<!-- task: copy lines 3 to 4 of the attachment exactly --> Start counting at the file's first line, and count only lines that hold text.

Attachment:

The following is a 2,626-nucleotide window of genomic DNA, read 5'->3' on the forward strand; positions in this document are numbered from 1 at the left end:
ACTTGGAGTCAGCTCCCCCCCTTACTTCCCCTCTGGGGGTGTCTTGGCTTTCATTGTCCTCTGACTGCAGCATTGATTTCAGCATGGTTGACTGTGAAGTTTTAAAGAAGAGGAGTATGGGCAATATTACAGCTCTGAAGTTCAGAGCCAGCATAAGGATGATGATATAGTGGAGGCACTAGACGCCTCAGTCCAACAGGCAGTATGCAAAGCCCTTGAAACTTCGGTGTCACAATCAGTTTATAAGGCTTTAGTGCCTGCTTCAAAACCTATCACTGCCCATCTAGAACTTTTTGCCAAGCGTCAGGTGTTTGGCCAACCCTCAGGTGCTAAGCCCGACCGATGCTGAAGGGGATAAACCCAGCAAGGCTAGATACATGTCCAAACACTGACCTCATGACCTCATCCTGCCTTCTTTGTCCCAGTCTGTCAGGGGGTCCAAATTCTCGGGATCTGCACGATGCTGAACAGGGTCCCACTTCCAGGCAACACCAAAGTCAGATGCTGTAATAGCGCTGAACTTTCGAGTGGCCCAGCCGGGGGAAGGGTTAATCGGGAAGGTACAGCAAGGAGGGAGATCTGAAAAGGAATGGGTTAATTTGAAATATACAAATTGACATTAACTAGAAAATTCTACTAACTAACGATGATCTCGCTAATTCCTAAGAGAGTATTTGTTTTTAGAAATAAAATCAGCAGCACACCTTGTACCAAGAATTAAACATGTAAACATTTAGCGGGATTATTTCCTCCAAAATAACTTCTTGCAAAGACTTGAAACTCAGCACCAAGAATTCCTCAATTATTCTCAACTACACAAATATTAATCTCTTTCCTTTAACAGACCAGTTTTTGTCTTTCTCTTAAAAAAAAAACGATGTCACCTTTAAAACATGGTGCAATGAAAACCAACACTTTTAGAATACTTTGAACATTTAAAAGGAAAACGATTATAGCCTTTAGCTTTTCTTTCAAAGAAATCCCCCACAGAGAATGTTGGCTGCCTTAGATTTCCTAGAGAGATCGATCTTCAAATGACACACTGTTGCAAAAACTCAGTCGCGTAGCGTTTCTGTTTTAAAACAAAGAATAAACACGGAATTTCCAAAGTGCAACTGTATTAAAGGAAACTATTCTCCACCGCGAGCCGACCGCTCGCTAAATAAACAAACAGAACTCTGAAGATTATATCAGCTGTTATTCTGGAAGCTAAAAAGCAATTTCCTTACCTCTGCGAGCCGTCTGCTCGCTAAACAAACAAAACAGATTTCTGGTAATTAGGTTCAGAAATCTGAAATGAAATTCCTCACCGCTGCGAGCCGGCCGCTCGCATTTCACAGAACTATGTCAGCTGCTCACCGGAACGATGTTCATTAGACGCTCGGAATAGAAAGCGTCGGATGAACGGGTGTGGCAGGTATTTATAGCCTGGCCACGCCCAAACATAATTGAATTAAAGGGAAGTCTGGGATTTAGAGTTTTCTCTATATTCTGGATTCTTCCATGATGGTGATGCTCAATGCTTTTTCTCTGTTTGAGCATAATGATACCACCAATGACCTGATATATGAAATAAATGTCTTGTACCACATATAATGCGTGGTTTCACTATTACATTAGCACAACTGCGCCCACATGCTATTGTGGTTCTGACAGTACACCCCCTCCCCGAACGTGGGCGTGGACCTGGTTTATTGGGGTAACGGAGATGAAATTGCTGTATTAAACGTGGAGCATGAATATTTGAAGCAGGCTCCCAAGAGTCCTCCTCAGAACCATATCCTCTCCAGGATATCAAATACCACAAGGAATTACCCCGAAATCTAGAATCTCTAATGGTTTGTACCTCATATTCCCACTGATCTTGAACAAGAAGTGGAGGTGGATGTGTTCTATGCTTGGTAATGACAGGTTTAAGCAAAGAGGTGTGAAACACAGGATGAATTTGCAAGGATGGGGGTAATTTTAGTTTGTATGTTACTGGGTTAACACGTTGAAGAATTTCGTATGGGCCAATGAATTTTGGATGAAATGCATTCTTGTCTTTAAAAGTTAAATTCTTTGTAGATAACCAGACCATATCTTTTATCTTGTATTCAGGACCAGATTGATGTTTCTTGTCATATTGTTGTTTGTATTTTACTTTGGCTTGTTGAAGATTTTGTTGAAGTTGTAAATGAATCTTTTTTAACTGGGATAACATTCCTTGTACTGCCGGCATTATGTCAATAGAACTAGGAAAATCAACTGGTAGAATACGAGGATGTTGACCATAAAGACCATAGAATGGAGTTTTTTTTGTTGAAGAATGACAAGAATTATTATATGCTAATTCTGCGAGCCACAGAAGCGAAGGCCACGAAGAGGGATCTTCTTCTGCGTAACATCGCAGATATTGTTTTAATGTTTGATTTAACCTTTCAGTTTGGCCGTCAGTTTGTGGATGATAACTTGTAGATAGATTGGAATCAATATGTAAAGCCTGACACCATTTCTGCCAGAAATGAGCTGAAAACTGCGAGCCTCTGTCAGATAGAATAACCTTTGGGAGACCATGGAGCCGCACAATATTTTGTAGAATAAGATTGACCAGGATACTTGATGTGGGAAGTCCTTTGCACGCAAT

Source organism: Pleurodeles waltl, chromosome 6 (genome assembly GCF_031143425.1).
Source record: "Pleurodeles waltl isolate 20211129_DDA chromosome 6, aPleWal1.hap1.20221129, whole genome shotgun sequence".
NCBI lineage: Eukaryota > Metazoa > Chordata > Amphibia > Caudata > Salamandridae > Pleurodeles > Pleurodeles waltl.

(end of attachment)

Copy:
Source organism: Pleurodeles waltl, chromosome 6 (genome assembly GCF_031143425.1).
Source record: "Pleurodeles waltl isolate 20211129_DDA chromosome 6, aPleWal1.hap1.20221129, whole genome shotgun sequence".